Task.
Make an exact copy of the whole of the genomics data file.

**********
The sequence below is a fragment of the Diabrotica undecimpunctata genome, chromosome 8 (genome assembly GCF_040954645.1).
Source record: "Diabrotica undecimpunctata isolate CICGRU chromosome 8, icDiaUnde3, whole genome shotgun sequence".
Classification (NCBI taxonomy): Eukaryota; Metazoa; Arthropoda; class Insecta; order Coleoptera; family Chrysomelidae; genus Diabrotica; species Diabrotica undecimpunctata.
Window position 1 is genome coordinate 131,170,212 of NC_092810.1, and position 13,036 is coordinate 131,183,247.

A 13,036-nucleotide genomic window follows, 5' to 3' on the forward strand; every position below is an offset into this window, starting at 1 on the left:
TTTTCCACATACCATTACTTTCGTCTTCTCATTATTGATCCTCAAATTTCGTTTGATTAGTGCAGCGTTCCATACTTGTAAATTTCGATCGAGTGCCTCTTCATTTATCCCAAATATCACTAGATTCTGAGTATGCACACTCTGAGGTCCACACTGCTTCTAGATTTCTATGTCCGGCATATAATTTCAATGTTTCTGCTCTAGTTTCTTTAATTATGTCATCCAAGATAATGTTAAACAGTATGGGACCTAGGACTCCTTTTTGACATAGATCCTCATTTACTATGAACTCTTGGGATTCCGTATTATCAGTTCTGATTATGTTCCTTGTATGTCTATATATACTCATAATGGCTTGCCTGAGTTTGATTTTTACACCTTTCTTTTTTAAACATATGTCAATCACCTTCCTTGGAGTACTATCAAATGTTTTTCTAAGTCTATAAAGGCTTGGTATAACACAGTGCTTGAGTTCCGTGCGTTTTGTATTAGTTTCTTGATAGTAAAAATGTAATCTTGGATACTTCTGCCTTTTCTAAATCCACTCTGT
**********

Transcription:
The sequence below is a fragment of the Diabrotica undecimpunctata genome, chromosome 8 (genome assembly GCF_040954645.1).
Source record: "Diabrotica undecimpunctata isolate CICGRU chromosome 8, icDiaUnde3, whole genome shotgun sequence".
Classification (NCBI taxonomy): Eukaryota; Metazoa; Arthropoda; class Insecta; order Coleoptera; family Chrysomelidae; genus Diabrotica; species Diabrotica undecimpunctata.
Window position 1 is genome coordinate 131,170,212 of NC_092810.1, and position 13,036 is coordinate 131,183,247.

A 13,036-nucleotide genomic window follows, 5' to 3' on the forward strand; every position below is an offset into this window, starting at 1 on the left:
TTTTCCACATACCATTACTTTCGTCTTCTCATTATTGATCCTCAAATTTCGTTTGATTAGTGCAGCGTTCCATACTTGTAAATTTCGATCGAGTGCCTCTTCATTTATCCCAAATATCACTAGATTCTGAGTATGCACACTCTGAGGTCCACACTGCTTCTAGATTTCTATGTCCGGCATATAATTTCAATGTTTCTGCTCTAGTTTCTTTAATTATGTCATCCAAGATAATGTTAAACAGTATGGGACCTAGGACTCCTTTTTGACATAGATCCTCATTTACTATGAACTCTTGGGATTCCGTATTATCAGTTCTGATTATGTTCCTTGTATGTCTATATATACTCATAATGGCTTGCCTGAGTTTGATTTTTACACCTTTCTTTTTTAAACATATGTCAATCACCTTCCTTGGAGTACTATCAAATGTTTTTCTAAGTCTATAAAGGCTTGGTATAACACAGTGCTTGAGTTCCGTGCGTTTTGTATTAGTTTCTTGATAGTAAAAATGTAATCTTGGATACTTCTGCCTTTTCTAAATCCACTCTGT